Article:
Sen. Leo Housakos and Edmonton MP want to increase deterrence
Conservative Senator Leo Housakos has introduced a new bill that would increase penalties significantly for anyone convicted of vandalizing a monument dedicated to first responders.
The bill is being championed in the House of Commons by Conservative MP Michael Cooper (St. Albert-Edmonton).
The proposed new law seeks to amend section 430 of the Criminal Code so that anyone convicted of vandalizing a first responder memorial would receive the same penalty as individuals convicted of vandalizing war memorials.
The past year has seen an increase in vandalism to first responder monuments, including a monument dedicated to fallen firefighters and police officers in Calgary. In September, the statue of the late Edmonton Police Constable Ezio Faraone was vandalized.
Faraone was murdered in the line of duty in June 1990 as he courageously pursued two bank robbers. Adding penalties, as proposed in the new bill, “would increase deterrence and send a strong message that such acts of mischief will not be tolerated,” Housakos and Cooper said in a statement.
‘A slap,’ says Housakos
“The men and women of emergency services are very close to my heart after I sponsored a bill a few years ago calling for a national framework for PTSD amongst first responders,” said Housakos.
“They sacrifice their own physical, mental and emotional well being in order to protect ours. And sometimes, they make the ultimate sacrifice and their loved ones are left to pick up the pieces. When these monuments are desecrated, it not only dishonours the heroes among us, it is a slap in the face to the families left behind.”
“First responders put their lives on the line to serve and protect our communities,” said Cooper. “Being a first responder takes courage and selflessness.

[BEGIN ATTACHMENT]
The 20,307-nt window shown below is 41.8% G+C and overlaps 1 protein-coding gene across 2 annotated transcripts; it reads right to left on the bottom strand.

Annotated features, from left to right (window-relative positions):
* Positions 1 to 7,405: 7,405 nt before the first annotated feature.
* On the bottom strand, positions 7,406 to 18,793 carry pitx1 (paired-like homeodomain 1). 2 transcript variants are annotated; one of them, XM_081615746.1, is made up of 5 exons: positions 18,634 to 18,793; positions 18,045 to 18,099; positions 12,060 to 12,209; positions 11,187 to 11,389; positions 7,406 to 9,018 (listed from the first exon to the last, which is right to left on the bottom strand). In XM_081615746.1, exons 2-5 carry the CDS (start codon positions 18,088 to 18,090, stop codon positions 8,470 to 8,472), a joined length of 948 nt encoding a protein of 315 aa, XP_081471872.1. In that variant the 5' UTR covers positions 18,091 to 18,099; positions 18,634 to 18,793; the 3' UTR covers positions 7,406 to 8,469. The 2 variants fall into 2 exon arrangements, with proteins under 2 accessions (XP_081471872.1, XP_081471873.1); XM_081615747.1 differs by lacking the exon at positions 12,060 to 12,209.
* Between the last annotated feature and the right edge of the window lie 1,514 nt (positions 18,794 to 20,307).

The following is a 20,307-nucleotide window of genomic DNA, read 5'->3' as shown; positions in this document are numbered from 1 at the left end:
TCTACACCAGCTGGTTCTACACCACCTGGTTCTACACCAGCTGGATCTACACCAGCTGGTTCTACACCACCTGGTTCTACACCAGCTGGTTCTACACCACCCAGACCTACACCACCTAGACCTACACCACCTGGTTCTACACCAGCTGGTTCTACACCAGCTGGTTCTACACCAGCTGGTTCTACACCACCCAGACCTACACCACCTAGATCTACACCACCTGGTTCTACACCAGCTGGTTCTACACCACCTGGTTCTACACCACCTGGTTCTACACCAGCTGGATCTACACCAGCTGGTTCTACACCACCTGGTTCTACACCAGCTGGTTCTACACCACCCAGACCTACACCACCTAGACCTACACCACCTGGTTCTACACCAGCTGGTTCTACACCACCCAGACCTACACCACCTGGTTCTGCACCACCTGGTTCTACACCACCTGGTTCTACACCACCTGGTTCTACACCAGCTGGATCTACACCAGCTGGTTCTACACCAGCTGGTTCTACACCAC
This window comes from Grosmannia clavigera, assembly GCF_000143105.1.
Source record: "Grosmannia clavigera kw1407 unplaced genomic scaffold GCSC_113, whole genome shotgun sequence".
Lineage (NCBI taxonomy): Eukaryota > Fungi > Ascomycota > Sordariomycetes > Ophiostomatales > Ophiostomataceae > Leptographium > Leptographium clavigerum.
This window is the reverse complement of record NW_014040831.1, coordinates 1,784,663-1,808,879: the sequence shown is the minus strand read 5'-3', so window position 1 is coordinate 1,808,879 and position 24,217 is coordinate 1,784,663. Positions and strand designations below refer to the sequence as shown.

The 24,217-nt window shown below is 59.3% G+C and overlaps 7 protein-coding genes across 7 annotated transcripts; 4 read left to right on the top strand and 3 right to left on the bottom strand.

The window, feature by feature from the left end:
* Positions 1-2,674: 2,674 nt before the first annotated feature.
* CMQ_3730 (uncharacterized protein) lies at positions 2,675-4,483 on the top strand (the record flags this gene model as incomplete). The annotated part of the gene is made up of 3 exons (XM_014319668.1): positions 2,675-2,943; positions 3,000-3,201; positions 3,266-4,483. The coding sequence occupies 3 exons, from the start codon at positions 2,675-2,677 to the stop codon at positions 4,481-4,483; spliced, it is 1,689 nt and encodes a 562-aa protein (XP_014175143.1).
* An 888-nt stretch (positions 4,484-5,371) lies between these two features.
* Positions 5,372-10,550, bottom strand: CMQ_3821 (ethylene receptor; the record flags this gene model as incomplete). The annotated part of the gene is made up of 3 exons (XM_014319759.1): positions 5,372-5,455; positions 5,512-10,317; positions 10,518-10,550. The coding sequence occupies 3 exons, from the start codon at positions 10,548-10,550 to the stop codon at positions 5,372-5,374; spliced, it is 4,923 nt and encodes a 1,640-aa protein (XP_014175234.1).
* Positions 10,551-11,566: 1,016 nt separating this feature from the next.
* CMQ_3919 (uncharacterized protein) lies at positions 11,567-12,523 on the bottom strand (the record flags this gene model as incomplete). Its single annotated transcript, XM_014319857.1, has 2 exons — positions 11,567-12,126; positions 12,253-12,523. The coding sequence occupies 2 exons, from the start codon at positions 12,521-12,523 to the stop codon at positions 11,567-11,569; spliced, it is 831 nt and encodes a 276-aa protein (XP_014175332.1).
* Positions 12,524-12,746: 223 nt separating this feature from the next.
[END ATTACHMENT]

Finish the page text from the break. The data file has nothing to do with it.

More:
“To vandalize monuments dedicated to men and women who have served their communities on the front line is reprehensible and must not be tolerated,” he continued. “This legislation will ensure that perpetrators of such vile acts are held accountable under the law and appropriately punished.”
According to news reports, there has been a notable increase in vandalism to monuments dedicated to first responders over the past year in both Canada and the U.S.
In August, Edmonton police launched an investigation after the monument paying tribute to Cst. Faraone was defaced with graffiti. According to those reports, black and white painted graffiti included vulgar messages, with one tag reading “F–k cops.”
‘It is a slap in the face to the families left behind,’ Housakos says regarding the impact of vandalism on memorials to first responders
In the U.S. meanwhile, vandals last July cut down a flagpole which was the centrepiece of a memorial honoring five firefighters from the Washingtonville NY area who died in the World Trade Center collapse. As well, there have been other incidents in the U.S. in which vandals defaced monuments commemorating 9/11 first responders.
Emulating Bill C-217
The proposed Canadian legislation follows in the footsteps of Bill C-217 (An Act to Amend the Criminal Code – mischief relating to war memorials), passed by the House of Commons in 2014. Bill C-217 amended section 430 of the Criminal Code by adding significant penalties for individuals convicted of mischief be defacing war memorials. The new legislation would provide equivalent penalties for individuals convicted of mischief by defacing first responder memorials.